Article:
- Footnote 2
Wormser GP, Dattwyler RJ, Shapiro ED et al. The clinical assessment, treatment, and prevention of Lyme disease, human granulocytic anaplasmosis, and babesiosis: clinical practice guidelines by the Infectious Diseases Society of America. Clin Infect Dis 2006; 43:1089-134.
- Footnote 3
Centers for Disease Control and Prevention. 1995. Recommendations for test performance and interpretation form the 2nd National Conference of serologic diagnosis of Lyme disease. MMWR Morb. Mort. Wkly Rep. 44: 590-591.
- Footnote 4
Health Canada. Consensus conference on Lyme disease. Can Med Assoc J 1991;144:1627-32.
- Footnote 5
Ogden NH, Koffi, JK, Pelcat Y, Lindsay LR. Environmental risk from Lyme disease in central and eastern Canada: a summary of recent surveillance information. Can Comm Dis Rep 2014; 40:74-82.
- Footnote 6
Koffi JK, Leighton PA, Pelcat Y et al. Passive surveillance for Ixodes scapularis ticks: enhanced analysis for early detection of emerging Lyme Disease risk. J Med Entomol 2012; 49:400-409.
- Footnote 7
Mak S, Morshed M, Henry B. Ecological niche modeling of Lyme disease in British Columbia, Canada. J Med Entomol 2010; 47:99-105.
- Footnote *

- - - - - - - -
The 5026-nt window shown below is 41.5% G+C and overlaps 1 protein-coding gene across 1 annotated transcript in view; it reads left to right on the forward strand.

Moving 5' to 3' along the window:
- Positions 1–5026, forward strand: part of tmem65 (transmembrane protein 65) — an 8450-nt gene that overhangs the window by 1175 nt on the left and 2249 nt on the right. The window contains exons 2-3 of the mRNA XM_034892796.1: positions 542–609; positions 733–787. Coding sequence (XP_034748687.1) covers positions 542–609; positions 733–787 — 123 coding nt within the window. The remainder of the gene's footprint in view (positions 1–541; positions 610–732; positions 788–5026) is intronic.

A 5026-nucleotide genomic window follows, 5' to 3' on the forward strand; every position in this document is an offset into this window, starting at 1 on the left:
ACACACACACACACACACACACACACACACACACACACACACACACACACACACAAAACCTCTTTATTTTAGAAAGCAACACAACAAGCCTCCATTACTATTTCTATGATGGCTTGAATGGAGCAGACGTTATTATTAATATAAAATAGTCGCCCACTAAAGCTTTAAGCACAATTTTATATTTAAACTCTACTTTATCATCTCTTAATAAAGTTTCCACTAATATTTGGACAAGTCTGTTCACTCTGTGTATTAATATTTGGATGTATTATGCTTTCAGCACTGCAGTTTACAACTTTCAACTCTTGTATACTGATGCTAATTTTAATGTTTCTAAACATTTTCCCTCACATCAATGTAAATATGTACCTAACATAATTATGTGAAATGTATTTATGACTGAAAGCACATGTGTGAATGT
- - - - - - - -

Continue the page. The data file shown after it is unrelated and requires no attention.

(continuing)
A Lyme disease risk area in Canada is defined as a locality in which there is evidence for the occurrence of reproducing populations of known tick vector species (particularly Ixodes scapularis and I. pacificus) and the likely transmission of B. burgdorferi as determined by one of the following methods: i) active field surveillance involving capture of wild rodent reservoirs as well as drag sampling on multiple occasions to ensure that ticks have become established (as evidenced by demonstration of all three feeding stages of the tick over more than one year) and that B. burgdorferi is being transmitted (as evidenced by molecular detection or culture of ticks or rodent samples)4; ii) active field surveillance involving only drag sampling for ticks5; iii) evidence from passive tick surveillance when using field-validated methods of analysis of these data to improve their specificity in detecting tick populations (these may include high numbers of submitted ticks6, immature ticks and multiple ticks found feeding on humans or animals); iv) field-validated signals from human case surveillance; or v) field-validated ecological/niche models that predict risk7. Method (i) is recommended to confirm the first occurrence of Lyme disease risk areas in Provinces and Territories where these have not been identified to date. Methods (ii), (iii), (iv) and (v) are recommended only for those Provinces and Territories after the occurrence of one or more reproducing populations of tick vectors, and B. burgdorferi transmission, has been confirmed using method (i). The known locations of Lyme disease risk areas are available at http://www.healthycanadians.gc.ca/diseases-conditions-maladies-affections/disease-maladie/lyme/risks-risques-eng.php#a3, or through websites of the relevant Provincial and Territorial public health organisations. Information on countries outside Canada where Lyme disease risk occurs can be found at http://www.phac-aspc.gc.ca/tmp-pmv/index-eng.php and http://www.cdc.gov/ticks/diseases/abroad.html.